But they do aim for a 50/50 split (of the remaining 20% of duties presumably) because it’s fair and gives women more opportunities.

Really? To imagine anyone researching and writing a page, never mind a book about this, beggars belief. What exactly is there to research?

According to a report by the Institute for Public Policy Research, just 10% of men do an equal amount of housework as their wives.

So, let’s see: do you think these women have better chances than the 90% whose husbands come home, dump their shoes in the entrance and ask: “What’s for dinner, dear?” Uh… yes,  duh!

How to get him off the couch

What would be infinitely more useful would be if Sheryl and her coterie of friends in the banking sector tell us just HOW we should get the lazy, spoilt, selfish bastards off the couch and emptying the bin without turning the marriage into a daily episode from Married with Kids.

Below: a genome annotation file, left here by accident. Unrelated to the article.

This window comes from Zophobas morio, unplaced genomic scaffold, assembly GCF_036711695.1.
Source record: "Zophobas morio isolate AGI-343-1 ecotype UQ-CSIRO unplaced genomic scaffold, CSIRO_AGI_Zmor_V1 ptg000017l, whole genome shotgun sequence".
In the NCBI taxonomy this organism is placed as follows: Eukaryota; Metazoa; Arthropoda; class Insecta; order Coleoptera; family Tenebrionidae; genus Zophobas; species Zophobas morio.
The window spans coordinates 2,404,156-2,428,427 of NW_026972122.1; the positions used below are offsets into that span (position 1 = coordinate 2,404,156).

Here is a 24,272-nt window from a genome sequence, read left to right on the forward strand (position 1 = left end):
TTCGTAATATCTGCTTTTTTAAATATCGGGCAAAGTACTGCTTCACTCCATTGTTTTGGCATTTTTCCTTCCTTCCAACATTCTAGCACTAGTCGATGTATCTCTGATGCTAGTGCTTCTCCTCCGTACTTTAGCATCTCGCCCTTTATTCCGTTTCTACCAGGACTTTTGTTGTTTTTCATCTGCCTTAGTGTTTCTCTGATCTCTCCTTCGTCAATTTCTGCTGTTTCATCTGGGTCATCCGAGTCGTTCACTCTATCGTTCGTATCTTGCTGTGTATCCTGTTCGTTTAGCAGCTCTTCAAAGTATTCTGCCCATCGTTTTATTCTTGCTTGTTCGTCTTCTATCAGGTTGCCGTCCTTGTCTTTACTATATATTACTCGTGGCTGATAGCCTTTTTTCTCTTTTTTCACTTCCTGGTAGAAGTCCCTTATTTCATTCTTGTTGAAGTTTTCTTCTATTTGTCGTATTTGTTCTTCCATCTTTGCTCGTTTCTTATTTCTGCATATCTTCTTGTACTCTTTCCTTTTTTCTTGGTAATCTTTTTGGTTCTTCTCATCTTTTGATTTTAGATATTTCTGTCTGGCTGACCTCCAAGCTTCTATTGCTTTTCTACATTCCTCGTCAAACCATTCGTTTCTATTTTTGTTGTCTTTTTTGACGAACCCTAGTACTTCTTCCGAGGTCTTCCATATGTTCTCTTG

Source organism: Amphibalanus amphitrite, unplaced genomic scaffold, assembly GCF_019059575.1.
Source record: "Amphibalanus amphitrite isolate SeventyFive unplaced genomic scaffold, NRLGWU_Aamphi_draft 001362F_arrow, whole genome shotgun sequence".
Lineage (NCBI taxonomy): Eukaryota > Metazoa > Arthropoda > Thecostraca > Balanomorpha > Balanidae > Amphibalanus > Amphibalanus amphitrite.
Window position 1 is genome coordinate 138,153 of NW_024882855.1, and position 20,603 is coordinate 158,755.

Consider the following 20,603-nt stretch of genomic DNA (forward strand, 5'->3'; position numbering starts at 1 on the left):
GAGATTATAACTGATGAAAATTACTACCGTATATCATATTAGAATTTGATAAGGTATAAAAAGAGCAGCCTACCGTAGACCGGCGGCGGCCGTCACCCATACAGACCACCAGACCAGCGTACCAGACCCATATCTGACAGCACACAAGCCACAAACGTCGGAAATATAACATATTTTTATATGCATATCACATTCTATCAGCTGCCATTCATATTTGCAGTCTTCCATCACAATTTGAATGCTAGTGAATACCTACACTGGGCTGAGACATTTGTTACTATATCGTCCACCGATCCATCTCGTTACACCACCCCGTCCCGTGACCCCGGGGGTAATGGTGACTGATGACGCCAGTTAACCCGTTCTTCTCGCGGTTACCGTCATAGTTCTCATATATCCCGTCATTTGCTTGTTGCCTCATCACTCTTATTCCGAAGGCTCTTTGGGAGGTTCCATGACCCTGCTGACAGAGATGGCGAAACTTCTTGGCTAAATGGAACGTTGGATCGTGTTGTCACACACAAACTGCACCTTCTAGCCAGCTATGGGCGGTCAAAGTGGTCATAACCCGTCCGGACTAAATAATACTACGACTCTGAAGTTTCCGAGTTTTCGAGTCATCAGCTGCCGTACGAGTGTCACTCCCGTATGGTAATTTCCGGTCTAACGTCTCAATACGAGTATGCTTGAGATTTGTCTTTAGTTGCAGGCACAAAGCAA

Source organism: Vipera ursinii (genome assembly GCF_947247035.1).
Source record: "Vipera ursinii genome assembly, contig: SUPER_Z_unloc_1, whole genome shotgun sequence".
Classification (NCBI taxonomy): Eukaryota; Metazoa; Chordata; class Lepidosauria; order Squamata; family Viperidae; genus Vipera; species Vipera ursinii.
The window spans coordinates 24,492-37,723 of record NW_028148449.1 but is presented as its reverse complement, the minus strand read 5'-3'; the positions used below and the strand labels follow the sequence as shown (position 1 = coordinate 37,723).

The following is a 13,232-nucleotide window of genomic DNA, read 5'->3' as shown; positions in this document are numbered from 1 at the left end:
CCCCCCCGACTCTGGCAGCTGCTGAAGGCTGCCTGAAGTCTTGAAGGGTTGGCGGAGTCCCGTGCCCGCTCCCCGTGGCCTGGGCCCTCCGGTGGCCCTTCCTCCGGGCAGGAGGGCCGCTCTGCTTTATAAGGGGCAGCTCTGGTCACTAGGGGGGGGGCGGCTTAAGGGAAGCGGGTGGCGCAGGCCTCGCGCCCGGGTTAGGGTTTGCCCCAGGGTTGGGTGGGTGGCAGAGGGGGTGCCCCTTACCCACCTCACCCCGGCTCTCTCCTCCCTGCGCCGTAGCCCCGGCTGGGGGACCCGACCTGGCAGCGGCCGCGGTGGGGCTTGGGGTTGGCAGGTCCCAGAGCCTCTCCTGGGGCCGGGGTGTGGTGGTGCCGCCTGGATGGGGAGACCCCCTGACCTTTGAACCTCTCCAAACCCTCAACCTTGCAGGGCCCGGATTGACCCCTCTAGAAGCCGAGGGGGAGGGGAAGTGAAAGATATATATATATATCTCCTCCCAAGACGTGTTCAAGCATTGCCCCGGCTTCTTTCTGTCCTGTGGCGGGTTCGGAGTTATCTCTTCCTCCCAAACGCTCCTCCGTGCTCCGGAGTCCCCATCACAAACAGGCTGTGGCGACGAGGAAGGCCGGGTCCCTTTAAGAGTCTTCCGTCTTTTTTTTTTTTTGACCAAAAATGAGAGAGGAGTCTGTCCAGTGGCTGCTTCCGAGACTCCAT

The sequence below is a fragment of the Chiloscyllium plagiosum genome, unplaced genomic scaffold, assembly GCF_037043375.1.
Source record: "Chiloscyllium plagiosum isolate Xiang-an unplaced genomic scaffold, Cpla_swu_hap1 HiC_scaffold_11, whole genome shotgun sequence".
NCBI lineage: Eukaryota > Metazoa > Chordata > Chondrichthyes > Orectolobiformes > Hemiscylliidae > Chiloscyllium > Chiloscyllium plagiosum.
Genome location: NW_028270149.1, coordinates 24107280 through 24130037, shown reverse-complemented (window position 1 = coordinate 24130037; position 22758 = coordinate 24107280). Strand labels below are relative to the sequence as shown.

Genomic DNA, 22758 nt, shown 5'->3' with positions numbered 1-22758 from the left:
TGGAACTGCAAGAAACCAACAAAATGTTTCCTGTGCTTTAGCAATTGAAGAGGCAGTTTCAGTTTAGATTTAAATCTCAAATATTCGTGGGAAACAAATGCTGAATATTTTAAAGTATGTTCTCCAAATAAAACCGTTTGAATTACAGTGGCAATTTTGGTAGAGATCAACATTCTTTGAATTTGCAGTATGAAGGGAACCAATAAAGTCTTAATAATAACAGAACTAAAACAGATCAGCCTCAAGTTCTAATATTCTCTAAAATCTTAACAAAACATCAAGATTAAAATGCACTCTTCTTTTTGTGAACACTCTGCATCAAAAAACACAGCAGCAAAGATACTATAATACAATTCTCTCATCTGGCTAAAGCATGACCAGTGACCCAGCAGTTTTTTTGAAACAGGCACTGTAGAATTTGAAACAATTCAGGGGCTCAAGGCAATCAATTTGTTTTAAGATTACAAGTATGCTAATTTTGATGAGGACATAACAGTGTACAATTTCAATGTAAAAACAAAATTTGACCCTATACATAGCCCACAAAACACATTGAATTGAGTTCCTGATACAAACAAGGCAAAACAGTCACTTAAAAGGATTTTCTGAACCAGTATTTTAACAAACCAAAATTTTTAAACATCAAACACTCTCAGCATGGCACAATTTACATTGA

At this point, I should confess that my husband actually does quite a bit around the house. Not quite 50% – not even close, but a decent amount. This is because he’s German and because I’ve become less willing to be his slave for little or no appreciation through the years.

So he’s quite comfortable ironing his own shirts, making the children’s lunchboxes, unpacking the dishwasher and packing away clothes.

Now, if only he did his 35% chores and parenting properly, without me having to go around and redo it, I would probably be heading for my first million by now.

Domestic god – yes please

But in my experience our set-up is quite rare.